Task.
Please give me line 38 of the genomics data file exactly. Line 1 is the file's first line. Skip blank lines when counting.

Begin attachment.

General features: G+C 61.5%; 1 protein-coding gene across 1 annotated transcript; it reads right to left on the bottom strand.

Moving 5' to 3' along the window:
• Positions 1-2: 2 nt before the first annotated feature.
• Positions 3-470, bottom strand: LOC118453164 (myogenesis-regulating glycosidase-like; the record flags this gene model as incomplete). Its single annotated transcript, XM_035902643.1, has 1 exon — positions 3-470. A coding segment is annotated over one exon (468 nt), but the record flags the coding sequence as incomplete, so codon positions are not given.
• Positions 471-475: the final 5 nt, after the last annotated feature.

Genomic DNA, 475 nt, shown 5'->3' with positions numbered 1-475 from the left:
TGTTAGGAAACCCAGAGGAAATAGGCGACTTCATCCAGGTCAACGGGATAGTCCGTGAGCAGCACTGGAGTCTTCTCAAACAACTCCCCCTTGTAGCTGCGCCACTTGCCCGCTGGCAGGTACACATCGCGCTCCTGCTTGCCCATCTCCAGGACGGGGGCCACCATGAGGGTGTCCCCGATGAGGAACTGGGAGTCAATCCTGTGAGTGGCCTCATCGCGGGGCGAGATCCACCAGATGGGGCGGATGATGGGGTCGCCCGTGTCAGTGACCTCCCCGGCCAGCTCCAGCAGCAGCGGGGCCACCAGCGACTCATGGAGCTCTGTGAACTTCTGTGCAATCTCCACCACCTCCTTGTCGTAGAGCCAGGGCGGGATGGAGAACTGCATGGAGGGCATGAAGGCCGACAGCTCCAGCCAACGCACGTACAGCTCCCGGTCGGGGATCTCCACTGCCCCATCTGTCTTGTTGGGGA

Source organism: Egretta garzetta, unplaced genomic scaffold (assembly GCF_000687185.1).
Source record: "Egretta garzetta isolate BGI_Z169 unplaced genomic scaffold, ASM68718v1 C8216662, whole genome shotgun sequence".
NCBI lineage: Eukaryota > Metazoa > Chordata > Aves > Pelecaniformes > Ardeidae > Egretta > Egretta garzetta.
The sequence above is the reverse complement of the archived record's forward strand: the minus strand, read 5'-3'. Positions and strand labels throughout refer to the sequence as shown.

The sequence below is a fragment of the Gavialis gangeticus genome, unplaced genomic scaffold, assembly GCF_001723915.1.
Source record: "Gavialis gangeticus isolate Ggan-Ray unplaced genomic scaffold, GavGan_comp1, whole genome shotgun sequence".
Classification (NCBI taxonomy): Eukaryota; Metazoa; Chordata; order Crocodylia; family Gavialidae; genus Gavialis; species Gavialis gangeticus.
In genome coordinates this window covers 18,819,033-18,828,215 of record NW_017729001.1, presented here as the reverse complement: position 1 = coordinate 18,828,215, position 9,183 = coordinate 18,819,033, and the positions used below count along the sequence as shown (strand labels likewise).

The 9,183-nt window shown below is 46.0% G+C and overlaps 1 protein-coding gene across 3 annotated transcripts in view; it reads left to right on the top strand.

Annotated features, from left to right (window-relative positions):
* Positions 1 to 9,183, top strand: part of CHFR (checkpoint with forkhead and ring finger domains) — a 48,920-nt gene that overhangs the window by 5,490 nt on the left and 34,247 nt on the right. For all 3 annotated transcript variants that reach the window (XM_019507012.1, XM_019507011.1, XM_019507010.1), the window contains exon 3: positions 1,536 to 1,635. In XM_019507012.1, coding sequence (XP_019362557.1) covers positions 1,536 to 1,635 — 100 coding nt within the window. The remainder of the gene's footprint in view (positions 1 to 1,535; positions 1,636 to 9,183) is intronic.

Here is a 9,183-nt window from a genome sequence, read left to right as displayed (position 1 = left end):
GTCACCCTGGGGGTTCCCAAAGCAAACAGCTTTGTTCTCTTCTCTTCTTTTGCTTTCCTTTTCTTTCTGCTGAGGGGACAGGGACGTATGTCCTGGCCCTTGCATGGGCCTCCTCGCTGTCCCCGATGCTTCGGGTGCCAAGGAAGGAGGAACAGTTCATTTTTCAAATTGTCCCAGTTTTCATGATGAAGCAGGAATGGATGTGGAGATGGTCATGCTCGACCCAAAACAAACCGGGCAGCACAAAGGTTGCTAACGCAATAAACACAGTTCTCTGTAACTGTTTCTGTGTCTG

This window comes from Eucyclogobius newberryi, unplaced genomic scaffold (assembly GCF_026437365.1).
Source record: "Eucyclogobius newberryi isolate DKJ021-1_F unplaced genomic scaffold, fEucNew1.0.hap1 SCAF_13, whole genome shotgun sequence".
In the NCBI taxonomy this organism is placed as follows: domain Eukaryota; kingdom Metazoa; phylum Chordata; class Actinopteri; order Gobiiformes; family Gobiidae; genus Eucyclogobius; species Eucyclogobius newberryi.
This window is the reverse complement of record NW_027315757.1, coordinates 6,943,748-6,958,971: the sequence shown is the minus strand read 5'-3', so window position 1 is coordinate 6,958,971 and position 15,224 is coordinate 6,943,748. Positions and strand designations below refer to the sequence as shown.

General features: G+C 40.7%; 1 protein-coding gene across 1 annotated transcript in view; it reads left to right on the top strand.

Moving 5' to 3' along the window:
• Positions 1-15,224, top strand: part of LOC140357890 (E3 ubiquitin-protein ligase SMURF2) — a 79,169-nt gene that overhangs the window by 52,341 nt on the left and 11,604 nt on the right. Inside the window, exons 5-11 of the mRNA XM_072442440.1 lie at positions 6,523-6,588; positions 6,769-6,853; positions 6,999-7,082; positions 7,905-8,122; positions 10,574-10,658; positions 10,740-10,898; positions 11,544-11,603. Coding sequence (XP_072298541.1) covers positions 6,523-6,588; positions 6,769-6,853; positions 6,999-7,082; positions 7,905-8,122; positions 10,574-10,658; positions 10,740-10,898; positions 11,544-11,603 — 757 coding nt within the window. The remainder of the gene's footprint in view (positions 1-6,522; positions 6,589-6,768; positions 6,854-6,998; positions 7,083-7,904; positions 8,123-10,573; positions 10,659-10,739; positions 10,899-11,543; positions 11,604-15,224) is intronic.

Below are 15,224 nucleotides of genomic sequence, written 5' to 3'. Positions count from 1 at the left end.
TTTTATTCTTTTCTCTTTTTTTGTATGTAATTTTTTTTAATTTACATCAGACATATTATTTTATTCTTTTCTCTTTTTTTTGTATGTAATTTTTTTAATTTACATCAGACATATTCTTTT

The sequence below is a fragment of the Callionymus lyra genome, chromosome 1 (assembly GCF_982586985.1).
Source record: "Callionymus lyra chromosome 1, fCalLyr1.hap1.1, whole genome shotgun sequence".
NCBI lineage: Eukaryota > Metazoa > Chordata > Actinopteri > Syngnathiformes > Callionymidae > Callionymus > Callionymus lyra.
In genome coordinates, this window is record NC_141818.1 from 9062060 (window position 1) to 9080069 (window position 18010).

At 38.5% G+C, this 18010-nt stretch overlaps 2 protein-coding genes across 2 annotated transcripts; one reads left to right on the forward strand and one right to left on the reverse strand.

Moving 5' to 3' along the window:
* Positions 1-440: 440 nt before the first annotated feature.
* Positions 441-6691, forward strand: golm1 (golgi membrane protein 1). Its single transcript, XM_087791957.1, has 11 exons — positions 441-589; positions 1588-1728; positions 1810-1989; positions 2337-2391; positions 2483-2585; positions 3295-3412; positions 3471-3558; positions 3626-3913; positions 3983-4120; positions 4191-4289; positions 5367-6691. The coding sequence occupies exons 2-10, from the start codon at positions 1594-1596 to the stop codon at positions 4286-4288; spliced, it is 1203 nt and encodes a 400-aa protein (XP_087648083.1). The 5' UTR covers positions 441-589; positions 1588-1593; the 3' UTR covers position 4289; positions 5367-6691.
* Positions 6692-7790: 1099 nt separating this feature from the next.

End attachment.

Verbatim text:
* Positions 6692-7790: 1099 nt separating this feature from the next.